KADIST Brings Tradition to Life at Guangdong Times Museum with 'Frequencies of Tradition'
Co-organised with KADIST, Frequencies of Tradition at Guangdong Times Museum upends static notions of tradition, with works by 19 artists, researchers, and filmmakers uncovering histories and futures that charge evolving trajectories.
siren eun young jung, A Performing by Flash, Afterimage, Velocity, and Noise (2019). Exhibition view: Frequencies of Tradition, Guangdong Times Museum, Guangzhou (12 December 2020–7 February 2021). Courtesy Guangdong Times Museum. Photo: Luo Xianglin.
Take Ming Wong's sci-fi inflected Tales of the Bamboo Spaceship (2019). The single-channel video opens with a tale of Shaolin monks joining opera troupes along the Pearl River Delta after Qing authorities destroyed their Southern temple: a history of solidarity and resistance between communities that was mythologised by kung fu movies in Hong Kong and Taiwan and stretches from the 17th century to now.
Across the show, compelling remixes re-frame concepts of culture and custom as multi-dimensional and intertwined. In the case of The Heart's Desire (2020), a collaboration with Stella and Roger Nelson, Simon Soon makes pixelated animated GIFs out of archival imagery, including photographs of Cambodian ballet, erotic illustrations for traditional Malay syair poetry manuscripts, and props from 1950s performances depicting an uprising of Chinese plantation labourers in Sumatra.
Curated by Hyunjin Kim, KADIST's lead regional curator for Asia, the exhibition interprets 'tradition as an enchanting liminal space that complicates and pluralises our understanding of the regional modern.' That liminality is embodied in works portraying historical figures as both medium and filter through which customs pass and inevitably evolve.
Hwayeon Nam's multi-channel video installation Dancer from the Peninsula (2019), for example, traces the life of choreographer and dancer Choi Seung-hee. Also known by her Japanese name Sai Shoki, Choi travelled across Europe, North America, Latin America, and—after Japan entered World War II in 1941—China, where she performed for Japanese soldiers, and North Korea, where she defected in 1946.
Narrating a fluid stitching of archival images, contemporary film of a dancer performing in a black box, and emotive close-ups of orchids in (at times ominous) states of bloom, are words spoken in Japanese, Korean, and Chinese drawn from books, magazines, newspapers, and letters written by Choi herself.
Across the show, compelling remixes re-frame concepts of culture and custom as multi-dimensional and intertwined.
We learn of Choi's interest in Asia's choreographic forms, the schools she opened in Pyongyang and Beijing, and her intention to develop a modern East Asian dance, equal to European ballet, that could build bridges across the region.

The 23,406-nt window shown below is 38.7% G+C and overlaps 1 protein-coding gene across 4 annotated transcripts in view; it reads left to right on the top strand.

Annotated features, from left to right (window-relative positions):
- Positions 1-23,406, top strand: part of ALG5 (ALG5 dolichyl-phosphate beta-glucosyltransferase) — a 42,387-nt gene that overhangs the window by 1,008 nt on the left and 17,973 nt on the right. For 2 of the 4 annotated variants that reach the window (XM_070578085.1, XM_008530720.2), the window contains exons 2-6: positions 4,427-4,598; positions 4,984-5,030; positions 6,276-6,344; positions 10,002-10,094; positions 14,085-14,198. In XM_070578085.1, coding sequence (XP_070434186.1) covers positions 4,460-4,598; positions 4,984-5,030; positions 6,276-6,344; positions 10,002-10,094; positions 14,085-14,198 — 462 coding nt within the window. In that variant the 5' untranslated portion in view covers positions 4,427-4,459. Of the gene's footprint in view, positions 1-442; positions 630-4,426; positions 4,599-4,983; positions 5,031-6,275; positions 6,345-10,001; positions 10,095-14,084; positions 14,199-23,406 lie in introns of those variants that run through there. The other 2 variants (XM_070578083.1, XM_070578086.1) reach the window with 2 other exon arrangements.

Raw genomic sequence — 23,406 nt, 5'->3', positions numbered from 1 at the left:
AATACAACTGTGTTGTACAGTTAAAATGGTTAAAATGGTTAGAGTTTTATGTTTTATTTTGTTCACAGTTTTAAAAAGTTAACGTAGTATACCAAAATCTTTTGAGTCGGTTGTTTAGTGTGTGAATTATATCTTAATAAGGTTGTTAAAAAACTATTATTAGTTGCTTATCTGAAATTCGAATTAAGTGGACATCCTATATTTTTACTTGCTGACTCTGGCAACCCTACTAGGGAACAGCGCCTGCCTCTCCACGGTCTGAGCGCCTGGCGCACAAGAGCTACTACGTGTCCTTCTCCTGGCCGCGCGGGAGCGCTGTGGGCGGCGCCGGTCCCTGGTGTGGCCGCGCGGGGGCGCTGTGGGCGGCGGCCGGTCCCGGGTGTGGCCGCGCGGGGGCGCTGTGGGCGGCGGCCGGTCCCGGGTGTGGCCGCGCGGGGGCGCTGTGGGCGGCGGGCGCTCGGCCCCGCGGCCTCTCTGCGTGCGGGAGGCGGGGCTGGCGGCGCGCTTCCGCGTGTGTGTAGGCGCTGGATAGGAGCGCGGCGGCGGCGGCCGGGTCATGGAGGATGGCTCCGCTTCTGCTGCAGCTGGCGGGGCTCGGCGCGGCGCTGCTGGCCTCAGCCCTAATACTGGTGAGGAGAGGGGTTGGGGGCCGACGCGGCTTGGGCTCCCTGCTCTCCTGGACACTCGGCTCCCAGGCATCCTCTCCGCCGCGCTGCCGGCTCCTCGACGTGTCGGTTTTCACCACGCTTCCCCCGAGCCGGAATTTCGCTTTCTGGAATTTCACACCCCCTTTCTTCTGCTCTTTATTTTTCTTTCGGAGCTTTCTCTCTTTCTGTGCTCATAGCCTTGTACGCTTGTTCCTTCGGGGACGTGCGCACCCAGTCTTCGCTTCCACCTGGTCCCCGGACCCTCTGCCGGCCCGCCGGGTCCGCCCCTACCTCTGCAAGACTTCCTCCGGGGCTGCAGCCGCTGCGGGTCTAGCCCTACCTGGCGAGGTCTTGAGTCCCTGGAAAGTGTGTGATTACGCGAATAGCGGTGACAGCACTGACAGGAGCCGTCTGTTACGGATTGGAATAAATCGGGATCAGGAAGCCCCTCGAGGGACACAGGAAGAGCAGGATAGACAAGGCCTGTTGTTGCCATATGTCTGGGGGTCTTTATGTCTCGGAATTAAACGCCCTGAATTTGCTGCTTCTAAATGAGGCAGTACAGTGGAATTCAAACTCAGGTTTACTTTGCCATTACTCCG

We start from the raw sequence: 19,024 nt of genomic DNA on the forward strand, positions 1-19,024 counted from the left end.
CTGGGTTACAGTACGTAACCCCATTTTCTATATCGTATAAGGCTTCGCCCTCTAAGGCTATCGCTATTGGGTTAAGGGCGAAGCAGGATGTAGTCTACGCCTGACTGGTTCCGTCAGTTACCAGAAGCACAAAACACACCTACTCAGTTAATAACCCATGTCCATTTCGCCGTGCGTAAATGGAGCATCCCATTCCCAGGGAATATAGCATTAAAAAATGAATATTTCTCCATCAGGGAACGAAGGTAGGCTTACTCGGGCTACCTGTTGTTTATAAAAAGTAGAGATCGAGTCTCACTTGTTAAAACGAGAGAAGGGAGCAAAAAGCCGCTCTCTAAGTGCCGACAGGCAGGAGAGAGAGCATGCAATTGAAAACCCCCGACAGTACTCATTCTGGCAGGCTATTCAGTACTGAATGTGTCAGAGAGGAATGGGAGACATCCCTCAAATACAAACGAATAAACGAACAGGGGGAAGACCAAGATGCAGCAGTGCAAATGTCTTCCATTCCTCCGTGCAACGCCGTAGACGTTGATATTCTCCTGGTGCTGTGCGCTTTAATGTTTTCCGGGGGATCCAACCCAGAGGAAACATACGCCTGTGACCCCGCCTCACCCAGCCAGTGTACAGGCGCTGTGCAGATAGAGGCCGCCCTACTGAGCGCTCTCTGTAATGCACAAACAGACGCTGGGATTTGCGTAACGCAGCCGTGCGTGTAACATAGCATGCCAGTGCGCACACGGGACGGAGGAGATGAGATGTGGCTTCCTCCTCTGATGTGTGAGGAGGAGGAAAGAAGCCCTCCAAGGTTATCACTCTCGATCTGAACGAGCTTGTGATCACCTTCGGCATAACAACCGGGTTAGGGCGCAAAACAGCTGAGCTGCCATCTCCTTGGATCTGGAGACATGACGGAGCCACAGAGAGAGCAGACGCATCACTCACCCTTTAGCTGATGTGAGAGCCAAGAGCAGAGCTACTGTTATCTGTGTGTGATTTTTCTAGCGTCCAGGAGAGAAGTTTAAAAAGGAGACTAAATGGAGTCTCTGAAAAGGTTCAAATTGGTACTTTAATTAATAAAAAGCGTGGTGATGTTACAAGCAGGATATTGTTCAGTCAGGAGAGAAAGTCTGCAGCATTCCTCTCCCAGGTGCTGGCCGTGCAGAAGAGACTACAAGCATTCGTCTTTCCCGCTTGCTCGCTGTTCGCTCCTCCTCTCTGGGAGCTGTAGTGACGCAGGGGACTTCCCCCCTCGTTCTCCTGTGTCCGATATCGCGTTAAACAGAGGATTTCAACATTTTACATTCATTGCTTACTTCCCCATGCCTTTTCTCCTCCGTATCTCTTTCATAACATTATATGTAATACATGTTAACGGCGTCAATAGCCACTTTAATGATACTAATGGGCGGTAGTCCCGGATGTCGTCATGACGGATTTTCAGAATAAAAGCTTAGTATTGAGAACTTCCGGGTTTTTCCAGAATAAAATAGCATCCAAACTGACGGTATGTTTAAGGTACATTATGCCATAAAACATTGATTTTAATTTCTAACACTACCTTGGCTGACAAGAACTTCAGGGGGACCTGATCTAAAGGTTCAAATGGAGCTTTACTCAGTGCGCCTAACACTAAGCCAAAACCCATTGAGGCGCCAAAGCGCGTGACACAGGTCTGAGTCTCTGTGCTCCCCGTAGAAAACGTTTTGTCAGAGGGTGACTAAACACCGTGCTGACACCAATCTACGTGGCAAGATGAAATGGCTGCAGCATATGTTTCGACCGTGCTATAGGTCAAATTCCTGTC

What emerges is a life forged from the times; a figure of internal and external projections—whether from Western audiences demanding 'authentic' Asian experiences from Choi, fellow Koreans who denounced her as a Japanese collaborator, or her own—as Japan sought to create an empire to rival the imperialist domains of the West, and as Cold War tensions were rising.
Similarly, a series of installations devised by Alexander Keefe commemorate Shanta Rao, among an early wave of classical Indian dancers who opened up traditionally hereditary dance cultures in South India. Like Choi, Rao travelled the world—from Asia, the Middle East and Europe to North America—and became, between the 1940s and 1970s, something of a cultural ambassador for a newly independent India.
Shanta Rao: A Memory (2020) is composed of a voice recording by Rao's contemporary Ashoke Chatterjee and a slideshow of photographs by Sunil Janah taken from Dances of the Golden Hall.
Published by Chatterjee and Sunil Janah in 1979, the book, named after a temple in which Shiva dances as the world comes into being, compiles images of Rao performing classical Indian dance—Martha Graham cited it as the influence behind the 1982 production Golden Hall.
The invocation of figures like Choi and Rao recalls the subtitle for Hyunjin Kim's curatorial essay, 'From Ghosts of Modernity to Spirits of the Ungovernable', with Erika Tan's two-channel video installation The 'Forgotten' Weaver (2017–2019) summoning the ground within the spectrum by recovering an overlooked history and reflecting on the implications of that recovery now.
Projected onto a metal frame holding woven straps is APA JIKA, The Mis-Placed Comma (2017), in which a group of women in legal dress stand in the National Gallery Singapore, formerly the colonial Supreme Court and City Hall, and debate the memory—and its instrumentalisation—of Malayan weaver Halimah Binti Abdullah.
Abdullah died from pneumonia while participating in the 1924 British Empire Exhibition in the U.K. and was buried there in an unmarked grave. In a contemporary record of the 1924 Exhibition, her death appears in a footnote.
Tan connects this oversight to the historical exhibition that launched the National Gallery Singapore in 2015, Siapa Nama Kamu?—'What is your name?' in Malay—Art in Singapore Since the 19th Century, which included no Malay women artists but displayed an abundance of Malay women in paintings.
'Where are you my sisters?' asks the voice that narrates APA JIKA's opening frames. 'The story is incomplete. The journey still unfolds. The archive strains to incorporate'. It is this strain that Frequencies of Tradition seeks to ease by interpreting tradition beyond the archive as something palpably present and elastic: at once haunting, alive, unruly, and progressive.—[O]